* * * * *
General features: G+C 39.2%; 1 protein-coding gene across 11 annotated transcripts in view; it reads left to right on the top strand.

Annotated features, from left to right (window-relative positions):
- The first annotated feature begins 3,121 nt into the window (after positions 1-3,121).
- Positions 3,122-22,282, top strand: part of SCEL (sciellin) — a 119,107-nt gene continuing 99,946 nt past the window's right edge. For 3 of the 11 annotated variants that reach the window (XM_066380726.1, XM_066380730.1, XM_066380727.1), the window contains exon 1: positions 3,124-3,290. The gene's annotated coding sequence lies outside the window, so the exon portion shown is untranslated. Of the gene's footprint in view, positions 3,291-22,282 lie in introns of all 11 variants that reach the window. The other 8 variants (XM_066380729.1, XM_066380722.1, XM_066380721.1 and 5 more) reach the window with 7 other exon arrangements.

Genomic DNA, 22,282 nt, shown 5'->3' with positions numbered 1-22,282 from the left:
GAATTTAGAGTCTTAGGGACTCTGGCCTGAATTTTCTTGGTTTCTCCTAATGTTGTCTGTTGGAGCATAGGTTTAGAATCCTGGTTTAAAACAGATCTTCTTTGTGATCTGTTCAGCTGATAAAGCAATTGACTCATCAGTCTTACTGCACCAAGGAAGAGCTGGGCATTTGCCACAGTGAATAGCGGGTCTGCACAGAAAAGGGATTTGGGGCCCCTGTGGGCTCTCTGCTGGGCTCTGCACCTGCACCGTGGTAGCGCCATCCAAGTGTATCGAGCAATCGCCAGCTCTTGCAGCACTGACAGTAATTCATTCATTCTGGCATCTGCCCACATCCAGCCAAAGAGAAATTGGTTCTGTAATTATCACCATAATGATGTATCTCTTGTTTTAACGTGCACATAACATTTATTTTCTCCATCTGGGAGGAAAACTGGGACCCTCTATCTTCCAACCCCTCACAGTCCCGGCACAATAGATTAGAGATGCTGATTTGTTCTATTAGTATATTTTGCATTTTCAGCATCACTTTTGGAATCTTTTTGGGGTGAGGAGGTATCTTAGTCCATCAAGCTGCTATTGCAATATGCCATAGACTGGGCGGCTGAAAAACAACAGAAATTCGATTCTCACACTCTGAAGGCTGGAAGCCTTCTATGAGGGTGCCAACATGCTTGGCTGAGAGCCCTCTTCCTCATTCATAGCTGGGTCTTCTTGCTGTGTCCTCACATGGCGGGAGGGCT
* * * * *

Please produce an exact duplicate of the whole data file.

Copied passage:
General features: G+C 39.2%; 1 protein-coding gene across 11 annotated transcripts in view; it reads left to right on the top strand.

Annotated features, from left to right (window-relative positions):
- The first annotated feature begins 3,121 nt into the window (after positions 1-3,121).
- Positions 3,122-22,282, top strand: part of SCEL (sciellin) — a 119,107-nt gene continuing 99,946 nt past the window's right edge. For 3 of the 11 annotated variants that reach the window (XM_066380726.1, XM_066380730.1, XM_066380727.1), the window contains exon 1: positions 3,124-3,290. The gene's annotated coding sequence lies outside the window, so the exon portion shown is untranslated. Of the gene's footprint in view, positions 3,291-22,282 lie in introns of all 11 variants that reach the window. The other 8 variants (XM_066380729.1, XM_066380722.1, XM_066380721.1 and 5 more) reach the window with 7 other exon arrangements.

Genomic DNA, 22,282 nt, shown 5'->3' with positions numbered 1-22,282 from the left:
GAATTTAGAGTCTTAGGGACTCTGGCCTGAATTTTCTTGGTTTCTCCTAATGTTGTCTGTTGGAGCATAGGTTTAGAATCCTGGTTTAAAACAGATCTTCTTTGTGATCTGTTCAGCTGATAAAGCAATTGACTCATCAGTCTTACTGCACCAAGGAAGAGCTGGGCATTTGCCACAGTGAATAGCGGGTCTGCACAGAAAAGGGATTTGGGGCCCCTGTGGGCTCTCTGCTGGGCTCTGCACCTGCACCGTGGTAGCGCCATCCAAGTGTATCGAGCAATCGCCAGCTCTTGCAGCACTGACAGTAATTCATTCATTCTGGCATCTGCCCACATCCAGCCAAAGAGAAATTGGTTCTGTAATTATCACCATAATGATGTATCTCTTGTTTTAACGTGCACATAACATTTATTTTCTCCATCTGGGAGGAAAACTGGGACCCTCTATCTTCCAACCCCTCACAGTCCCGGCACAATAGATTAGAGATGCTGATTTGTTCTATTAGTATATTTTGCATTTTCAGCATCACTTTTGGAATCTTTTTGGGGTGAGGAGGTATCTTAGTCCATCAAGCTGCTATTGCAATATGCCATAGACTGGGCGGCTGAAAAACAACAGAAATTCGATTCTCACACTCTGAAGGCTGGAAGCCTTCTATGAGGGTGCCAACATGCTTGGCTGAGAGCCCTCTTCCTCATTCATAGCTGGGTCTTCTTGCTGTGTCCTCACATGGCGGGAGGGCT